Circus arrives at Cumberland Fairgrounds despite concerns over animal treatment

The city council voted unanimously to allow a circus to operate at the Cumberland Fairgrounds this summer, despite concerns from some councilors about how Garden Bros Nuclear Circus allegedly treats its animals.

At the April 11 meeting, when the permit was granted for 10 Garden Bros shows from June 30 to July 3, some advisers referred to the circus’ poor rating from the Better Business Bureau – 1.75 stars out of a possible five – and its 57 negative reviews out of a total. of 75 posted on the BBB website. Eleven of 75 critics gave the circus five stars.

Many of the 57 one-star reviews focused on what customers perceived as high food prices, performers’ “inappropriate attire”, problems getting refunds and other issues, but 15 cited the mistreatment of animals, including performers repeatedly cracking whips and spooking horses. , dogs biting their masters and animals forced to perform in the heat of summer.

Councilors said that under the city’s mass gatherings ordinance, they could not consider the treatment of animals when deciding whether to grant the permit, only health and safety. general community safety.

“(When I looked at some of the Better Business Bureau reviews, even the way they treated certain customers, not just animals, I would say they’re less than stellar reviews,” adviser Allison Foster said. had questionable actions by this entity and its business practices.”

“Personally, as an advisor, I can’t look at this app and say there’s something wrong with the app,” Foster said.

Councilor Shirley Storey-King said the BBB rating was also ‘raised flags’ for her and she feared the circus could potentially take advantage of the fairgrounds.


Florida-based Garden Bros Circus did not respond to multiple phone and email requests for comment.

The Maine Animal Coalition, a Portland-based group that advocates for the elimination of animal abuse and exploitation, opposes all circuses that use animals in their shows, President Beth Gallie said.

“I understand Garden Bros Circuses uses horses, ponies, camels and dogs,” Gallie said. “It cannot be good for horses, ponies and camels to be driven from state to state to perform tricks in front of the public day after day. Such behavior is not natural behavior for animals. Most often, compliance is achieved through force and intimidation.

Garden Bros Nuclear Circus performances include backflipping dogs and a children’s entertainment area with camel rides and a pony, as well as juggling and Olympic gymnasts, according to

Garden Bros. was banned from using animals in its shows last May, in Norfolk, Va., after People for the Ethical Treatment of Animals alerted the city’s Animal Welfare Unit to the circus’ plans in that sense, according to a press release from PETA. A Norfolk city ordinance requires traveling animal shows to obtain a permit at least 30 days before the event.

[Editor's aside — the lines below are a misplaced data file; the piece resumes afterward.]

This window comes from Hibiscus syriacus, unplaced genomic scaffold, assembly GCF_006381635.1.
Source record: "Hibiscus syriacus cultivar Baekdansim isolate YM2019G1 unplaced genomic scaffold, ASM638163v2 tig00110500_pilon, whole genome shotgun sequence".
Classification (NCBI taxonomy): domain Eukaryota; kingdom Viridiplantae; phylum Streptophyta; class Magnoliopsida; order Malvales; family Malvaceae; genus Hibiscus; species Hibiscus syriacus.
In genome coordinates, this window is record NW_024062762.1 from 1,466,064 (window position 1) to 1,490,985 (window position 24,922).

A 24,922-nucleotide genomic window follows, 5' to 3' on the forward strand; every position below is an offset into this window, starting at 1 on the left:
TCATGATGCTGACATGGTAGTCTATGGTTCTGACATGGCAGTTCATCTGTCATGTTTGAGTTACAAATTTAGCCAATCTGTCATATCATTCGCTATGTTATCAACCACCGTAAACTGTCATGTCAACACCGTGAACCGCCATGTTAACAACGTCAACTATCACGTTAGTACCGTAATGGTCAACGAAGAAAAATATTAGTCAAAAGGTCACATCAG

Lyle Merrifield, president of the Cumberland Farmers Club, the nonprofit that owns the fairgrounds and sponsors the annual Cumberland Fair, said there were a ‘limited number of animals’ in circus shows and that the club was impressed with the organization.


“Certainly the Farmers Club is not going to aid or promote anything like cruelty to animals. If something didn’t seem right to us, we would address it immediately,” Merrifield said during the board meeting.

“I do not promote this company. They approached us, crossed their t’s and dotted their i’s. They immediately impressed us because we didn’t have to ask for a lot of other material,” he said.

After a discussion between councilors and Merrifield, the board expressed confidence in the club’s judgement.

“If there are broader discussions about what the role of an animal control officer, or council, should be in terms of protecting animal rights, we probably need to have that discussion as part of of a larger workshop,” said councilor Mark Segrist.

“Better Business Bureau aside, I don’t see that (Garden Bros Circus) didn’t check the appropriate boxes,” Segrist said.

Councilor Michael Edes said the council’s job is “to approve or not approve the permit”, and those who do not approve the event should simply not attend. Edes also said that reviews can be left by anyone and are not always a reliable source or information.


The Garden Bros Nuclear Circus will be held from June 30 to July 3, with two 100-minute performances on Thursday and Friday and three on Saturday and Sunday.

Boyd S. Abbott